Why there will be no tears over Modric's departure from Spurs
10:18 GMT, 27 August 2012
There will be no bitterness. No recriminations. No tears.
And the street vendors on Tottenham High Road are unlikely to start flogging spitefully worded t-shirts sporting Luka Modric's face following his move to Real Madrid.
The usual acrimony which greets the departure of a big name is unlikely to be witnessed this time in north London, in stark contrast to rivals Arsenal who will be force-fed Robin van Persie's progress at Manchester United.
Goodbye: Modric's time in north London has come to an end
Nor does Modric's exit signal the end of a golden era at White Hart Lane. There will be no heart aching wrench for Tottenham fans, who have greatly enjoyed his style and finesse in midfield for the past four years.
The reason Spurs fans will not be weeping into their cornflakes on learning Modric has left is simple: he is replaceable.
Chairman Daniel Levy was credited with pulling off something of a coup when he landed the Croatia international for 16.6million following his excellent performance at Euro 2008.
He helped the club to two top-four finishes and was an integral member of the dynamic Spurs side which became the toast of the Champions League as they reached the quarter-finals in 2011 under Harry Redknapp.
But while admirers would be held in thrall as he dropped a shoulder here and found half a yard of space there, Tottenham fans would look back and question what he actually does for the team.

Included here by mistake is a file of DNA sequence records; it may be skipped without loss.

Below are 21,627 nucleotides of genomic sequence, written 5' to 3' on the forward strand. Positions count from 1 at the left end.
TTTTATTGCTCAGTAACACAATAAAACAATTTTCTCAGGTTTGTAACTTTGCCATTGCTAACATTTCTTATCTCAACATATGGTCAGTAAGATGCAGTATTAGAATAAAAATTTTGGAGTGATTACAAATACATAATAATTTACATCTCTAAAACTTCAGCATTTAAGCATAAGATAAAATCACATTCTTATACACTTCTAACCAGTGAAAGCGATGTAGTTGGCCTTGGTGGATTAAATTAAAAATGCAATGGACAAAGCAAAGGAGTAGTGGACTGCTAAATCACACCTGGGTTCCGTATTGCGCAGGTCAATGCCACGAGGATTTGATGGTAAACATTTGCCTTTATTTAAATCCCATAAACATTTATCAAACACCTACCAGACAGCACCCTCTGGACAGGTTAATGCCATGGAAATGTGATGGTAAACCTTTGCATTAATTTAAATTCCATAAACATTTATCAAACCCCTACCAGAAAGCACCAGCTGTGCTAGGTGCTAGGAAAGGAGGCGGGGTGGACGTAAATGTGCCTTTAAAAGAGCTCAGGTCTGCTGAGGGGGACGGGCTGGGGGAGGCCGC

For all his verve and panache at the heart of midfield, his goalscoring and assist statistics left a great deal to be desired.
Star performer: Modric was a classy midfielder but lacked end product
Take his final season at White Hart Lane: He made 40 appearances, scored five goals and supplied six assists.
Compare that to Manchester City's David Silva – who made 49 appearances, scored eight goals and – crucially – provided 22 assists to the champions' cause.
Over at rivals Barcelona, Cesc Fabregas scored 15 and made another 20, while across London at Chelsea, Frank Lampard bagged 16 and laid on another 10. You get the gist.
Luka Modric Tottenham stats
2008–09: 44 – 5 – 10
2009–10: 32 – 3 – 7
2010–11: 43 – 4 – 3
2011–12: 40 – 5 – 6
(games, goals, assists)
Modric was very much a Tottenham player: blessed with a sublime first touch, eye for a pass and his goals – when they eventually came – were usually stunning.
But he never dominated a game, never the driving force or catalyst who grabbed a game but its scruff and dictated terms on which Tottenham wanted to play.
Granted, few players are blessed with
this ability and you can't criticise Modric for who he wasn't. But a
transfer figure the size the Spanish giants are paying deems him worthy
of comparison with the very best.
are five days left in the current transfer window – an eternity in the
world of Spurs' wheeling and dealing history – plenty of time for Levy
to rustle up the next midfield maestro.
leaves after making a hugely positive impact at the club, but fans will
certainly believe the gap he leaves can be filled… and for less than
Real Madrid are paying to take him away.
Rare sighting: Modric scored 17 goals in four seasons at White Hart Lane